NEWS RELEASE: WSGS Studies Chemistry of Kemmerer Coals to Expand Available Data for Understanding Critical Minerals in Wyoming

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Wyoming State Geological Survey

January 6, 2022


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WSGS Studies Chemistry of Kemmerer Coals to Expand Available Data for Understanding Critical Minerals in Wyoming

The Wyoming State Geological Survey (WSGS) released a new report on the geochemistry of samples from the Kemmerer coal field. Open File Report 2022-1, by Kelsey Kehoe, Garrett Gay, and Janet Dewey, is part of a statewide effort by the WSGS to study potential occurrences of critical and economic minerals in Wyoming.

“We know that coal and the rocks associated with coal can contain elements that have been deemed critical,” says Dr. Erin Campbell, WSGS Director and Wyoming State Geologist. “What we don’t yet know is the concentration and distribution of these important elements. It is imperative that we understand the chemistry of any deposits in Wyoming with potential to host critical minerals. With that understanding we can then make informed decisions about recovering these elements as byproducts or even coproducts of coal mining."

This study presents geochemical data for coals and associated strata from the Adaville and Frontier formations, the two major coal-bearing geologic units in the Kemmerer area. The study adds to historic data by including samples of a wide range of rock types associated with coal deposits. Closely spaced samples help show the distribution of elements within individual beds.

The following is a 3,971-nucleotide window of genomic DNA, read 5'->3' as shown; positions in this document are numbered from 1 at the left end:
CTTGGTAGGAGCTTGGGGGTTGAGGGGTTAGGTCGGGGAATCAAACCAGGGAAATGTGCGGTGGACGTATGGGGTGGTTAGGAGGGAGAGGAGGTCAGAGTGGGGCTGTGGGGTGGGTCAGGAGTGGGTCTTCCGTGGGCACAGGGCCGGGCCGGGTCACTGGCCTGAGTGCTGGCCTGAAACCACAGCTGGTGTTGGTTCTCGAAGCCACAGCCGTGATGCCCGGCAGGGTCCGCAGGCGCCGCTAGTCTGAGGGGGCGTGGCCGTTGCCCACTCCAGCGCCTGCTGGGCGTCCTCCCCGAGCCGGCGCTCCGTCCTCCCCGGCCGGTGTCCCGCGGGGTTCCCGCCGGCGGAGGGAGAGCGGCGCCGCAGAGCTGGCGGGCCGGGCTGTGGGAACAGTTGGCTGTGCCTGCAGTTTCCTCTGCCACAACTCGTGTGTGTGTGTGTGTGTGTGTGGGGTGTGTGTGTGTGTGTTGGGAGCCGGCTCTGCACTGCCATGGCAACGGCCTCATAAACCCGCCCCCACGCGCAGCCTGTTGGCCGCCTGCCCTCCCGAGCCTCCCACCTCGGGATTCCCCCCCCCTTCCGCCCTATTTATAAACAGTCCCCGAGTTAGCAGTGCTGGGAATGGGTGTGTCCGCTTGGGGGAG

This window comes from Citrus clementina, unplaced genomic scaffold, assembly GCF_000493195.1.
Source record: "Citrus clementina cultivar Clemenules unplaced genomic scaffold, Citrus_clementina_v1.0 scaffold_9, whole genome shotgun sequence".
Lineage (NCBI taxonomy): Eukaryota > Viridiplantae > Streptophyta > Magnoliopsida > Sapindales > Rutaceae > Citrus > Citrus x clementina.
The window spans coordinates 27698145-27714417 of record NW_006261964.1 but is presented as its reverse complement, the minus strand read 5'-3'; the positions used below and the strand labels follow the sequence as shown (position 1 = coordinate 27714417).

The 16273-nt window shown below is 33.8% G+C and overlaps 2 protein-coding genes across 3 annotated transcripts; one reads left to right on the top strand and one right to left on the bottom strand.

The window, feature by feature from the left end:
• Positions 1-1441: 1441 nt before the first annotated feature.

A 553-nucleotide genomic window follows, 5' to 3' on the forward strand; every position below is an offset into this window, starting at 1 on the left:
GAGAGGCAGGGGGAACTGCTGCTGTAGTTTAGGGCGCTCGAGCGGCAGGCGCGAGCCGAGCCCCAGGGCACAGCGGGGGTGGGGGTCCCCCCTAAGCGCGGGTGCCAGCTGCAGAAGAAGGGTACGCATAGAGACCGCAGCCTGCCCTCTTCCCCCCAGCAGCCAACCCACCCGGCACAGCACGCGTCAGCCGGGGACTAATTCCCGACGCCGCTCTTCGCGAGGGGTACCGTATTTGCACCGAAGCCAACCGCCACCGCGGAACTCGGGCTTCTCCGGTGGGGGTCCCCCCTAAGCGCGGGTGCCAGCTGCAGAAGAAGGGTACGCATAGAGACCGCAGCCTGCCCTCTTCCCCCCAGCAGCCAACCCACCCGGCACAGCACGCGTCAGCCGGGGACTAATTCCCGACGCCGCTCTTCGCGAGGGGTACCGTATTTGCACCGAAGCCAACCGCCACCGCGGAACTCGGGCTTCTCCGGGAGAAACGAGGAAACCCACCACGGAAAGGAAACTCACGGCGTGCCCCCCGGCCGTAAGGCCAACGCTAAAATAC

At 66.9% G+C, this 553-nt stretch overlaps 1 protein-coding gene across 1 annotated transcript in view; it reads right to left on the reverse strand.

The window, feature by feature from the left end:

“Most beds showed similar, and predictable, distribution patterns for the elements measured,” says Kehoe, lead author of the study. “But there were a few anomalous samples and even entire beds where the concentration really varied, raising questions for further studies. Namely, what factors influence the concentrations of these elements within a coal, and how do we target deposits with the most promising characteristics?”

Most coal and organic-rich shale samples collected from the Kemmerer coal field have geochemical compositions similar to global averages.

“While our results do not suggest significant enrichment in any elements, they do show how common some critical elements are in these deposits,” says Kehoe. “This is valuable information for understanding the geochemistry of coal deposits as critical mineral systems.”

Laboratory analyses were a collaborative effort between the WSGS and Aqueous Geochemistry Laboratory at the University of Wyoming's Department of Geology and Geophysics, using instrumentation that was funded in part by the University's School of Energy Resources (SER). Kehoe also notes that the School of Energy Resources is currently conducting a detailed assessment in coal basins throughout Wyoming.

“We are looking forward to SER’s upcoming work on critical minerals and carbon ore in Wyoming coals. Their new assessments will help further our understanding of the geochemistry of the Kemmerer coal field and other coal fields in Wyoming," Kehoe says. 

The 20-page report and full dataset for Open File Report 2022-1—Trace Element Geochemistry of Coal Deposits in the Adaville and Frontier Formations, Kemmerer Coal Field, Wyoming—are available as a free download from the WSGS website.


Caption: An outcrop of interbedded sandstone, shale, coal, and clinker of the Adaville Formation in western Wyoming. (WSGS photo)